Essential Sex Advice. From Old People.
We've come a long way since the 1950s, when masturbation could make you go insane and gay people didn't exist. But in spite of our strides, sex remains baffling even a half-century later. Will I be having it? How should I be having it? And with whom?
In short, how can I have a more enjoyable sex life?
To get some insight, I needed experts. So I reached out to those who have been having sex the longest: old people. Oldness is subjective, of course, so for the purposes of this article, I have arbitrarily defined it as beginning around 70 and ending with death.
Here's what they had to say.
Being respectful will get you laid
First of all, you need to respect each other... [If] you're kind of horny and they're feeling, you know, tired, or whatever, just respect that. I think that goes a long way toward having a willing partner when the time is right... Also, it has to be fun. You can't take yourself too seriously. If you take yourself too seriously, and if it's about performance rather than the actual enhancing of the other person, then I think it loses the enjoyment. We still enjoy an active sex life. We're really comfortable. Every two weeks. You learn together. It starts way before you hit the sheets. You can't just, you know, give me hell for something and then expect me to jump into bed and be all lovey dovey. It doesn't work that way. But sometimes you have arguments. You make up, too. -- Anne*, 70, retired Canadian nurse in a 46-year relationship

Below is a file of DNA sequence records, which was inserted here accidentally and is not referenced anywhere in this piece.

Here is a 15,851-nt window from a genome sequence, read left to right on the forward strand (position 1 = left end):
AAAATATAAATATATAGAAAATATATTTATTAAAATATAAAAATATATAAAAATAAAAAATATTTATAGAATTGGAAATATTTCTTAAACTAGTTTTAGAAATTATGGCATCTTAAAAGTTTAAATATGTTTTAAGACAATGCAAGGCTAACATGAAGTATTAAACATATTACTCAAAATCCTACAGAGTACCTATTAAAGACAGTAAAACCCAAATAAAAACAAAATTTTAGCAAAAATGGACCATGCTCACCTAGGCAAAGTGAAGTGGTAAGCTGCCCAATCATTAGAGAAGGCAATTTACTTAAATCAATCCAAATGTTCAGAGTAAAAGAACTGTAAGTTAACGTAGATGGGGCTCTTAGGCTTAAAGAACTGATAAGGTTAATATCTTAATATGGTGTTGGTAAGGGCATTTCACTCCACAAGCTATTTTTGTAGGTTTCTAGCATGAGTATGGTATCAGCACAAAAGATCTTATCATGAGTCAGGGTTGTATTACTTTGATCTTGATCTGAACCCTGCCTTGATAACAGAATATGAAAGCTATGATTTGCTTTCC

Cheating doesn't come without regrets
Sex is just probably more special than I gave it credit for a lot of the time. And I, through my early years, was way too interested in the next sex activity as opposed to being appreciative. I was married 16 years to my high school sweetheart, whom I ran around on most of those years. Sex, to me, was more important than being a good partner. Sex with a partner that you have a personal relationship with is better than sex with a stranger. Much more fun and memorable. -- Jerry, 72, a "retired corporate guy" who has traveled the world and is now settled in a part-time job in the school system in Keller, TX
You can't just, you know, give me hell for something and then expect me to jump into bed and be all lovey dovey.
Hold back early, finish big
From a lifetime of observation, I’ve concluded that early abstinence allows development of a mature emotional foundation. That leads to a reasonably satisfying adult sexual experience. Too much sex at an early age burns people out. Maintaining good health also matters a great deal. Educated eating and consistent exercise can sustain sexual interest into the eighth decade without chemical or mechanical aid. That’s with the understanding, of course, that frequency gradually decreases. -- Fred, 84, sports coach in Stamford, CT